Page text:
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    1,375

    dew point

    Quote Originally Posted by Gross View Post
    Depends, did the draft change? If not, yes. Even with the different fan speeds, that usually only correlates to a 100-175 degree flue gas difference... But it's still going to be over 270 easily, usually much higher. Water doesn't condense, at this pressure, until 212 degrees so it isn't condensing in the hx. UNLESS there is insufficient venting of the flue gases allowing the to cool in the flue and hx after shut down... This is also why you get rusty and soft flues

    The fix for ND furnaces is slightly different than what I listed before
    the dewpoint of flue gasses from natural gas is i believe 128 deg.

    im a big believer in post purge. my amana came with one from the factory, goin on 20 yrs old and no rust
    my boss thinks its possible to repeal the laws of physics

  8. #73
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    Nov 2005
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    sacramento calif.
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    in one condition "low speed" as compared to high speed. the heat exchanger is nominally hotter at the time "w" terminates (its been running at a higher heat rise). the airflow across the heat exchanger is removing less heat from the heat exchanger during the time the fan runs before cycling off because less air has moved across it and at a lower difference in temperature. the stack effect is in effect longer and at a higher temp before cooling in low speed.does this have no effect on the moisture retained in the heat exchanger?
    i was born under a wandrin star.

  9. #74
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    Eastern Shore, MD
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    Quote Originally Posted by stonefly View Post
    in one condition "low speed" as compared to high speed. the heat exchanger is nominally hotter at the time "w" terminates (its been running at a higher heat rise). the airflow across the heat exchanger is removing less heat from the heat exchanger during the time the fan runs before cycling off because less air has moved across it and at a lower difference in temperature. the stack effect is in effect longer and at a higher temp before cooling in low speed.does this have no effect on the moisture retained in the heat exchanger?
    With a connected flue on a natural draft furnace, not really. The temperature variance isnt that great and the flue will draft afterwards and pull spent gases out of the hx regardless

  10. #75
    Join Date
    Nov 2005
    Location
    sacramento calif.
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    well i can only defend what i said. i declined to go off topic on the furnaces i've seen vented to brick chimneys, the use of a draft gauge, curtain effect, barometric dampers, blocking off the draft hood (whatever phrase for that you prefer) etc,etc. my point was on eggshell metal, my observation about heat rise "often" is valid and i'll continue to correct it as needed when i pull cold sweaty furnaces into the maintenance pool. profound venting problems not withstanding. i have you down as a no to my question.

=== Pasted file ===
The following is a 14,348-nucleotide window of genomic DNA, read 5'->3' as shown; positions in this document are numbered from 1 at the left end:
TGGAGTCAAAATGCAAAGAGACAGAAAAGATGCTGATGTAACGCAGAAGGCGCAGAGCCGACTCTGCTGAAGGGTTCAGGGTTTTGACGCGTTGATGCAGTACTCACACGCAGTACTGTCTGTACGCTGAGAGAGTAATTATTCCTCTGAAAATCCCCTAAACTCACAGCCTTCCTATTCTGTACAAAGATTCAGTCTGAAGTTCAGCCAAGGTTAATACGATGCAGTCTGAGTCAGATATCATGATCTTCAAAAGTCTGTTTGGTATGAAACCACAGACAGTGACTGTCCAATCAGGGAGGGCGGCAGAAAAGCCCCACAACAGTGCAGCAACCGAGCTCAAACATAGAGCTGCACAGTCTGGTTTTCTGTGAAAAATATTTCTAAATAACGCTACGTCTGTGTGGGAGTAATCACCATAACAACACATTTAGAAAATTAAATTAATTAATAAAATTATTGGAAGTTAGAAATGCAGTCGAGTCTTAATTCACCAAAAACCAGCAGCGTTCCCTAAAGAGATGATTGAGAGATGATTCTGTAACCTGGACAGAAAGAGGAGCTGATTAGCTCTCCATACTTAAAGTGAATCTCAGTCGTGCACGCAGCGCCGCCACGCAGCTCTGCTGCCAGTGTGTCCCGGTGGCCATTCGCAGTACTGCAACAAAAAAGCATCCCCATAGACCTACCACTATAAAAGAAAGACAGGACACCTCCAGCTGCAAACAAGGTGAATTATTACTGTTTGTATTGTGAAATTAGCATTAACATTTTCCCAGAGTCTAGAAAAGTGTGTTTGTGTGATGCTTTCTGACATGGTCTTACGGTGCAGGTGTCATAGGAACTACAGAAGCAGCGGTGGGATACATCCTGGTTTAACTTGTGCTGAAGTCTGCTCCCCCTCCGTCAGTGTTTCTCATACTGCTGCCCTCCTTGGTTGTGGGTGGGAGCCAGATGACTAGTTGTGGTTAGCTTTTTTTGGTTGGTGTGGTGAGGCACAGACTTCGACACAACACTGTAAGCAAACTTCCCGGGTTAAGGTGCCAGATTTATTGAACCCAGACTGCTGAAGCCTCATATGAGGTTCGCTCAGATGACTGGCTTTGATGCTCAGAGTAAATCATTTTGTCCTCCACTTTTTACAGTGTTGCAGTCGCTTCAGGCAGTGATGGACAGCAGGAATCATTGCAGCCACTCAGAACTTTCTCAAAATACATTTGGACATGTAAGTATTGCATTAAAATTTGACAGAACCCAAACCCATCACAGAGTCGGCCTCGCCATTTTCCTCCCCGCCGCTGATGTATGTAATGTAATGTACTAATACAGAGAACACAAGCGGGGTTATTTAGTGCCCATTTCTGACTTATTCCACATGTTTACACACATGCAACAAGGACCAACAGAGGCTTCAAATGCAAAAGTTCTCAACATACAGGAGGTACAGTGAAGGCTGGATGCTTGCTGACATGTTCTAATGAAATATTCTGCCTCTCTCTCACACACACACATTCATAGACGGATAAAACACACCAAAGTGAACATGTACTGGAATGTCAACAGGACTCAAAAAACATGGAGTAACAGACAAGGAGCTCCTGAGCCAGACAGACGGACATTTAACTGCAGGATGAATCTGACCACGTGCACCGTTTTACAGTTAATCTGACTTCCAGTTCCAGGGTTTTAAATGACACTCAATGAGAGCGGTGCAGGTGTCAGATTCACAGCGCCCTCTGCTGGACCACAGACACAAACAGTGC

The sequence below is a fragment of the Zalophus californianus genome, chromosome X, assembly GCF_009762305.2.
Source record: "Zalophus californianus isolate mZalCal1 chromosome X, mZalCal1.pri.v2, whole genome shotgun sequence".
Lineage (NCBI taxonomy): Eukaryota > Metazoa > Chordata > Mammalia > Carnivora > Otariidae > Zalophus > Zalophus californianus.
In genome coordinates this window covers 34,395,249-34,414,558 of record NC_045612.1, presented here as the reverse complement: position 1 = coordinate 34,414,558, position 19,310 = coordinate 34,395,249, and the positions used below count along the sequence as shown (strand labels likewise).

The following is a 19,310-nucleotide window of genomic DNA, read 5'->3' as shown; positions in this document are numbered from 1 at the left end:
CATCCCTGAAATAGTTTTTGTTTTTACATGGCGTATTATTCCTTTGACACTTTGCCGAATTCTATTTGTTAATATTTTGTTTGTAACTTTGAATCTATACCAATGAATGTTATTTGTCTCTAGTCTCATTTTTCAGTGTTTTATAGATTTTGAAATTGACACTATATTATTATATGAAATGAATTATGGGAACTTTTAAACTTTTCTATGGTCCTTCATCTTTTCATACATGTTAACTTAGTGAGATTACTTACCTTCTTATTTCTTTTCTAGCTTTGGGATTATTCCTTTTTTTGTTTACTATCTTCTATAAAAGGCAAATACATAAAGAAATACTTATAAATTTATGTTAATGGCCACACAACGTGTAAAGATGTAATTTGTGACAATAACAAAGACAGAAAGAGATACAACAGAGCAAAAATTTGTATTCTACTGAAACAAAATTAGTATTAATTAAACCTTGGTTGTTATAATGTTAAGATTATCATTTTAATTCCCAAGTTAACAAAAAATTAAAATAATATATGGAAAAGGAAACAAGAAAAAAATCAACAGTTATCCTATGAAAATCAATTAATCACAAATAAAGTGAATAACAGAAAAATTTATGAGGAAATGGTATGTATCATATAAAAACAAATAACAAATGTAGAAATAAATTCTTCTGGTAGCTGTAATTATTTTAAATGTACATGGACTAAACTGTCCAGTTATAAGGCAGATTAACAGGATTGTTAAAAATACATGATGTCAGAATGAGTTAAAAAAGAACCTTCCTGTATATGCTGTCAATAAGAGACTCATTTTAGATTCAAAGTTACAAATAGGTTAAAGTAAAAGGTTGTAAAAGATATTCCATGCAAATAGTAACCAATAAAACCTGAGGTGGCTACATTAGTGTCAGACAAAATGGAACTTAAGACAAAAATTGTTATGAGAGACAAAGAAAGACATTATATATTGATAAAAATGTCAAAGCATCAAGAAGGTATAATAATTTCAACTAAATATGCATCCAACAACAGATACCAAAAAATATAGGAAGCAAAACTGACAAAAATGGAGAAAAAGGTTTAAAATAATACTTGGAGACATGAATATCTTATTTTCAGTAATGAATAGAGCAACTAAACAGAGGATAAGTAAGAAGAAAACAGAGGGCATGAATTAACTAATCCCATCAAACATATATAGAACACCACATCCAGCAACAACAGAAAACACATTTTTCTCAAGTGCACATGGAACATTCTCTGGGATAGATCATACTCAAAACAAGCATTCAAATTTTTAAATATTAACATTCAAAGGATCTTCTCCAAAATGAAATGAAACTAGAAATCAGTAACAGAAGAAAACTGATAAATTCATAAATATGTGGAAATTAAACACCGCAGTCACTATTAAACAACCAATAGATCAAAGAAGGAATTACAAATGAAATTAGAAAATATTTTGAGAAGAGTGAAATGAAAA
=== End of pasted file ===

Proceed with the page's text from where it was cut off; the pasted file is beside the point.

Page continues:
i was born under a wandrin star.

  11. #76
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    Dec 2011
    Location
    bedford ind
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    1,092
    heil is ICP. Look for little round metal rings that might be laying in the furnace. These pop off sometimes, usually due to overheated hx.

  12. #77
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    Dec 2011
    Location
    Georgia
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    18
    The best way to identify a cracked heat exchanger is with a combustion analyzer. with gas pressure set at 3.5 for natural and 10-11" w.c for lp. you'll notice a rise in co when the blower comes on. a drastic rise. you don't need to pull it out or anything. if it is rusting that indicates there has been a problem for a long time. What type of furnace is it?

  13. #78
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    Feb 2010
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    In a boiler room
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    Quote Originally Posted by CAtech1986 View Post
    The best way to identify a cracked heat exchanger is with a combustion analyzer. with gas pressure set at 3.5 for natural and 10-11" w.c for lp. you'll notice a rise in co when the blower comes on. a drastic rise. you don't need to pull it out or anything. if it is rusting that indicates there has been a problem for a long time. What type of furnace is it?
    Most cracks will show no changes on the CA when the blower comes on. Only the big ones.